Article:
I guess I’ve been thinking about Benaulim in general a lot. I decided a while ago that I’m going to break off by myself for a bit. I’m flying to the Philippines on December 8th. I’ll be there until the end of March and then I’m meeting back up with Zach in Jakarta before we head to Bali for his birthday. When we first got to Goa we were some of the only people here and I got a bit stir crazy. It was some the lack of interaction with people. Mostly though it was the lack of things to do. When you’re working full time you don’t feel a need to really do anything else. You get off of work and just want to relax. You might go out on the weekends, but the time fills itself. I’m still doing some work, but not that much. It started driving me crazy. You think that when you do something big, like going across the world to travel, that things will suddenly look brighter and all of your problems will go away. You’ll be more gregarious, and be able to leap over buildings. Unfortunately people don’t just change overnight. You can’t flip a switch and be an entirely different person, or even flip a switch to stop doing things that you don’t like. I’ve known that in the past, but I had forgotten it. It took a trip to India to remind me.

Basically I was having some issues adjusting to travel, and the realities of what travel would change, and what it wouldn’t. Zach and I talked about it, and he said that he had noticed it too. After talking with Zach I decided that I wanted to travel by myself a bit. Travelling with Zach is great and I enjoy it, but he is a pretty experienced traveler, and I don’t think I’ll be able to develop some of those skills unless I put myself in a more sink or swim environment. I’ve thoroughly enjoyed Goa, and I enjoy how I spend my days. I used to be much more frenetic, but now I can just sit and drink tea and watch the street for an hour or two and it doesn’t seem that long. I’ll hang out on the beach for half a day and be surprised when the sun is going down. I also find myself talking a lot less, because a lot of what I say (witticisms, puns etc) don’t really translate to non-native English speakers, especially who speak minimal English. I’ve been relying on Zach for meeting people because he’s much better at striking up a conversation with people in crowded environments. I met most of my friends at work, or school, or through mutual acquaintances.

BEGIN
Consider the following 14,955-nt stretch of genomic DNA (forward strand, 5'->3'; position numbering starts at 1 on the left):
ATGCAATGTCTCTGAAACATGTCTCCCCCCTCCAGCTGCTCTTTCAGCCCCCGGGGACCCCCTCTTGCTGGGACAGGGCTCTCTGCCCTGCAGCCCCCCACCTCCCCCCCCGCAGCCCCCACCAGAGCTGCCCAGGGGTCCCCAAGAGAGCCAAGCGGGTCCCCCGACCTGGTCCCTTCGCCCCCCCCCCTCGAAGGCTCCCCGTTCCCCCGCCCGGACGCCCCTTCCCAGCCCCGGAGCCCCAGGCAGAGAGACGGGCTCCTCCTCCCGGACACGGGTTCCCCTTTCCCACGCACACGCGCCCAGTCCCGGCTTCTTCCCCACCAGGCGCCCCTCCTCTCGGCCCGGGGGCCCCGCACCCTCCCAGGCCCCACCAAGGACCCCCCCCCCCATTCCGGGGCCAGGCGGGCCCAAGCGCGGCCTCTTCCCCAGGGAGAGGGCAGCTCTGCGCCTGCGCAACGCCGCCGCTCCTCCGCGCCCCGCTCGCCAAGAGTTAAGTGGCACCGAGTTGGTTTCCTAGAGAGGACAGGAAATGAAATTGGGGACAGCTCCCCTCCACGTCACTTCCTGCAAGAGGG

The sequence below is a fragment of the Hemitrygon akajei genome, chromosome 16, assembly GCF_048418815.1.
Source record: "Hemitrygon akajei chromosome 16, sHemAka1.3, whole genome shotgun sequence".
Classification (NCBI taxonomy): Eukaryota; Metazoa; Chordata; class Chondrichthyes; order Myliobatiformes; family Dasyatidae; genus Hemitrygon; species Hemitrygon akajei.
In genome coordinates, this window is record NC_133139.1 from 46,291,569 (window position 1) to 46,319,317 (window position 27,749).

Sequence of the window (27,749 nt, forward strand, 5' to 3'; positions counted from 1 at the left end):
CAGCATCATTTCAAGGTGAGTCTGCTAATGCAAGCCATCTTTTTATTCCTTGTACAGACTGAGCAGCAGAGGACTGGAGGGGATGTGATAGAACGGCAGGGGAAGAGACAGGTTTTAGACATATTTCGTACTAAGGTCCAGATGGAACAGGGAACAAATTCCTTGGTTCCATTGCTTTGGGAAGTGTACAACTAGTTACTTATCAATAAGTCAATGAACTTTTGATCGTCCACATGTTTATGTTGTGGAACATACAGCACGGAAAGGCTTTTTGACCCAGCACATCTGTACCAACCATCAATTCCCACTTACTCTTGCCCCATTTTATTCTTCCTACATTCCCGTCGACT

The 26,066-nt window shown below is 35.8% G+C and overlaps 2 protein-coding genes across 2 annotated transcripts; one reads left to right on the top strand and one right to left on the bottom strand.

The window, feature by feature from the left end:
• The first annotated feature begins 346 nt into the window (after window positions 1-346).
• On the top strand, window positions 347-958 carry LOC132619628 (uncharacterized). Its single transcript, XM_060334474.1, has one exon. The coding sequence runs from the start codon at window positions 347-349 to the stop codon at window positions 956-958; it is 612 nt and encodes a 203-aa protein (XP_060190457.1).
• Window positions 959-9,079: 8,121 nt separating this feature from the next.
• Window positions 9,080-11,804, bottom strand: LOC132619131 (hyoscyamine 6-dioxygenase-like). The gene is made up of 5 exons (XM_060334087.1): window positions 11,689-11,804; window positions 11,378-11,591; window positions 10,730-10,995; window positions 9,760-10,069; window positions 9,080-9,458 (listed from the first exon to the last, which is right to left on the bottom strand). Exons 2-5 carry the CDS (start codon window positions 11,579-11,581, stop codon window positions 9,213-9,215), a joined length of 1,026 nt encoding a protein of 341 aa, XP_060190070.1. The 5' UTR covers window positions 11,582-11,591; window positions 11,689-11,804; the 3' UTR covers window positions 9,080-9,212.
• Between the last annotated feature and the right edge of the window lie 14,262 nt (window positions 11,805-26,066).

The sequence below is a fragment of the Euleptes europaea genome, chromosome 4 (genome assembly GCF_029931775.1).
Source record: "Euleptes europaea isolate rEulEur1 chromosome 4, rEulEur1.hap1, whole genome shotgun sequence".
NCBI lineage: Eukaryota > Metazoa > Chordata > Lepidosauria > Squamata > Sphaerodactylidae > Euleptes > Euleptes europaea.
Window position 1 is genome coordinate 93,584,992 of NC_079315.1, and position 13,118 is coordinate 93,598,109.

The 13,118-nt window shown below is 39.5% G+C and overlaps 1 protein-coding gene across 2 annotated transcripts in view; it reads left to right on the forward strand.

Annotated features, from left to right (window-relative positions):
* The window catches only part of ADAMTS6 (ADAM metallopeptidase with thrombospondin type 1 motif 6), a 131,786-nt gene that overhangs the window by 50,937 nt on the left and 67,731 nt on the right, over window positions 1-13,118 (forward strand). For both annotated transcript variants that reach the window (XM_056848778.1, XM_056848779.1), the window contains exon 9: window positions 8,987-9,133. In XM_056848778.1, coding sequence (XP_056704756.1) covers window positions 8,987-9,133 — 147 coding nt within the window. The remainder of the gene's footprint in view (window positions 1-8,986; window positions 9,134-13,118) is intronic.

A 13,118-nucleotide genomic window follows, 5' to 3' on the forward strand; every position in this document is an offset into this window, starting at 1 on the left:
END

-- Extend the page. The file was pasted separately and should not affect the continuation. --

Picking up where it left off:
There is no progress without sacrifice, and I’m a little sad that I won’t be here in Benaulim for the holidays, but Sunnny who owns the Hungry Duck is throwing me a BBQ tomorrow (December 6) for my going away party. Zach is super psyched about Northern India, especially Rajistan. I’m excited to see the Philippines, where Nate, a good friend, spent several months and has always raved about. He also met his wife Sally, another dear friend, there. I officiated their wedding, my About Us picture is actually from that wedding. For my conduct in the photo I blame the fact that Nate fed me like three 40s of Steel Reserve before it was taken. That wasn’t really relevant, but it still makes me chuckle when I see it. We’ll both still be writing and a few months isn’t very much in the grand scheme of things. We hope everyone will keep reading, because we’re going to keep writing.